Space

August 14, 2012

NASA Mars rover team hears from President Obama

President Barack Obama told the flight control team for NASA’s Curiosity Mars rover, “You made us all proud,” Aug. 13.

Obama telephoned the mission control room at NASA’s Jet Propulsion Laboratory, Pasadena, Calif., to congratulate JPL Director Charles Elachi and the Mars Science Laboratory team operating the rover, which landed on Mars a week ago.

“What you’ve accomplished embodies the American spirit,” the president said. “Our expectation is that Curiosity is going to be telling us things we did not know before and laying the groundwork for an even more audacious undertaking in the future, and that’s a human mission to Mars.”

Obama said Curiosity’s landing advances his goals of improving education in science, technology, engineering and mathematics. “This is the kind of thing that inspires kids across the country,” he said. “They’re telling their moms and dads they want to be part of a Mars mission, maybe even the first person to walk on Mars.”

Elachi thanked Obama for the call and added, “Hopefully we inspire some of the millions of young people who were watching the landing.”

Obama noted, “You guys should be remarkably proud. Really what makes us best as a species is this curiosity we have – this yearning to discover and know more and push the boundaries of knowledge.”

The rover team has completed three of the four days of activities needed for transitioning Curiosity’s two main computers to a version of software suited for the rover’s work on the surface of Mars. The surface work will include driving and using tools on a robotic arm. During landing, and the first few days after landing, the spacecraft’s computers used a version of flight software loaded with landing-day capabilities that no longer are needed.

“After the software transition, we go back to preparing the rover to be fully functional for surface operations,” Curiosity mission manager Art Thompson said. “We are looking forward to a first drive in about a week.” The first short drive will be part of a few weeks of initial checkouts and observations to assess equipment on the rover and characteristics of the landing site.

Curiosity carries 10 science instruments with a total mass 15 times as large as the science payloads on NASA’s Mars rovers Spirit and Opportunity. Some of the tools are the first of their kind on Mars, such as a laser-firing instrument for checking rocks’ elemental composition from a distance. Curiosity will use a drill and scoop located at the end of its robotic arm to gather soil and powdered samples of rock interiors, then sieve and parcel out these samples into the rover’s analytical laboratory instruments.

To handle this science toolkit, Curiosity is twice as long and five times as heavy as Spirit or Opportunity. The Gale Crater landing site at 4.59 degrees south, 137.44 degrees east, places the rover within driving distance of layers of the crater’s interior mountain. Observations from orbit have identified clay and sulfate minerals in the lower layers, indicating a wet history.

 

For more about NASA’s Curiosity mission, visit http://www.nasa.gov/mars or http://marsprogram.jpl.nasa.gov/msl.

 

Follow the mission on Facebook and Twitter at http://www.facebook.com/marscuriosity or http://www.twitter.com/marscuriosity.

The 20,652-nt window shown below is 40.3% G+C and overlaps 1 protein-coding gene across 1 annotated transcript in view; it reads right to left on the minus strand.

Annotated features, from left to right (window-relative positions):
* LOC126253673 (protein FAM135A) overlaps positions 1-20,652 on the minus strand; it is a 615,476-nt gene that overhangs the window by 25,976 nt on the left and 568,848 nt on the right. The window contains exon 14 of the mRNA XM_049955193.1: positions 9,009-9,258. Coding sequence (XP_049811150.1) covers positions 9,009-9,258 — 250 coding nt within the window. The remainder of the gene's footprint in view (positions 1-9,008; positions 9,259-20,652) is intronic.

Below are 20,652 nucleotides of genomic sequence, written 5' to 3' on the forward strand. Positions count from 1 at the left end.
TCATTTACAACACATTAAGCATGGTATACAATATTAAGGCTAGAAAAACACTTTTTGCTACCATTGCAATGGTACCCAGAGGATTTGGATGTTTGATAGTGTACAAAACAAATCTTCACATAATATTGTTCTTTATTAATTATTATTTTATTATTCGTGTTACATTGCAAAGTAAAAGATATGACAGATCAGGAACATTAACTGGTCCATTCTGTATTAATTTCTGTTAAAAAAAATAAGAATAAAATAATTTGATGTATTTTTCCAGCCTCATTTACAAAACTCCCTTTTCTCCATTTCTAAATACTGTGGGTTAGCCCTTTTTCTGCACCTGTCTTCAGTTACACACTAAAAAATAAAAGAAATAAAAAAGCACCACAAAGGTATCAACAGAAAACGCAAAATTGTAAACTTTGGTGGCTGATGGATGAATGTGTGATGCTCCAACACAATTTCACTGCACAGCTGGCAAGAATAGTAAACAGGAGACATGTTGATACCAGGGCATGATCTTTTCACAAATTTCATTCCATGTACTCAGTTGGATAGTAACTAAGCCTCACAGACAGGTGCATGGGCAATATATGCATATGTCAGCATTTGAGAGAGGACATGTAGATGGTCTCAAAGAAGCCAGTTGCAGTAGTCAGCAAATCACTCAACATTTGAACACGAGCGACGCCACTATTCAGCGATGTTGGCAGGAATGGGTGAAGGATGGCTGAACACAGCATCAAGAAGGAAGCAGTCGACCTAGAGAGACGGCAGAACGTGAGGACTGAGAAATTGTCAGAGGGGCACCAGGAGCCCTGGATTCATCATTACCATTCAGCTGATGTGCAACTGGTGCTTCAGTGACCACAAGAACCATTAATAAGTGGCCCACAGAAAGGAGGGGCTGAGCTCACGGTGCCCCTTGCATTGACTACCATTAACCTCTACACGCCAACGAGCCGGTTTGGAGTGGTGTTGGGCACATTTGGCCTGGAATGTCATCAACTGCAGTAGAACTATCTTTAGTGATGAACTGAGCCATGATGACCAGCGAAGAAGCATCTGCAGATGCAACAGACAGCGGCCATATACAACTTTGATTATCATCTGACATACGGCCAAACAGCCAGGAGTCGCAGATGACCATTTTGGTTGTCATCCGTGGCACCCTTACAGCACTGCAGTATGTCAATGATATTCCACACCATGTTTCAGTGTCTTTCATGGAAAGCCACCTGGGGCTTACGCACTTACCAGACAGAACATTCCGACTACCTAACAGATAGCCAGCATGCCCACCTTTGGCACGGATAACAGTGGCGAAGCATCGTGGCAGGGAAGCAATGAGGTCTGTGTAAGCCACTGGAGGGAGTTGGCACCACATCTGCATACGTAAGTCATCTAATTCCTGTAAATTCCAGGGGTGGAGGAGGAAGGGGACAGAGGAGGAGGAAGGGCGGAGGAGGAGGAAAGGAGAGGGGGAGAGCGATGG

All of this week's top headlines to your email every Friday.


 
 

 

Year in space starts for one American, one Russian

Three crew members representing the United States and Russia are on their way to the International Space Station after launching from the Baikonur Cosmodrome in Kazakhstan at 3:42 p.m., EDT, March 27. NASA astronaut Scott Kelly and Russian Federal Space Agency (Roscosmos) cosmonaut Mikhail Kornienko will spend about a year living and working aboard the...
 
 
NASA photograph

Orion parachute testing conducted at AEDC NFAC facility

AEDC engineers were part of a test team that performed wind tunnel testing on the parachutes for NASA Orion spacecraft in January. The test team also consisted of NASA, Airborne Systems, Jacobs Engineering and NFAC personnel. P...
 
 

Ninth Boeing GPS IIF reaches orbit, sends first signals

Boeing Global Positioning System (GPS) IIF satellites are steadily replenishing the orbiting constellation, continuing to improve reliability and accuracy for users around the world. The ninth GPS IIF reached orbit about three hours, 20 minutes after launching today aboard a United Launch Alliance (ULA) Delta IV rocket from Cape Canaveral Air Force Station, Fla., and...
 

 
NASA/JPL-Caltech photograph

NASA asteroid hunter spacecraft data available to public

NASA/JPL-Caltech photograph The NEOWISE spacecraft viewed comet C/2014 Q2 (Lovejoy) for a second time on January 30, 2015, as the comet passed through the closest point to our sun along its 14,000-year orbit, at a solar distanc...
 
 
NASA and ESA image

NASA’s Hubble, Chandra find clues that may help identify dark matter

NASA and ESA image Here are images of six different galaxy clusters taken with NASA’s Hubble Space Telescope (blue) and Chandra X-ray Observatory (pink) in a study of how dark matter in clusters of galaxies behaves when t...
 
 
SOFIA

SOFIA finds missing link between supernovae, planet formation

NASA/CXO/Herschel/VLA/Lau et al SOFIA data reveal warm dust (white) surviving inside a supernova remnant. The SNR Sgr A East cloud is traced in X-rays (blue). Radio emission (red) shows expanding shock waves colliding with surr...
 




0 Comments


Be the first to comment!


Leave a Reply

Your email address will not be published. Required fields are marked *

You may use these HTML tags and attributes: <a href="" title=""> <abbr title=""> <acronym title=""> <b> <blockquote cite=""> <cite> <code> <del datetime=""> <em> <i> <q cite=""> <strike> <strong>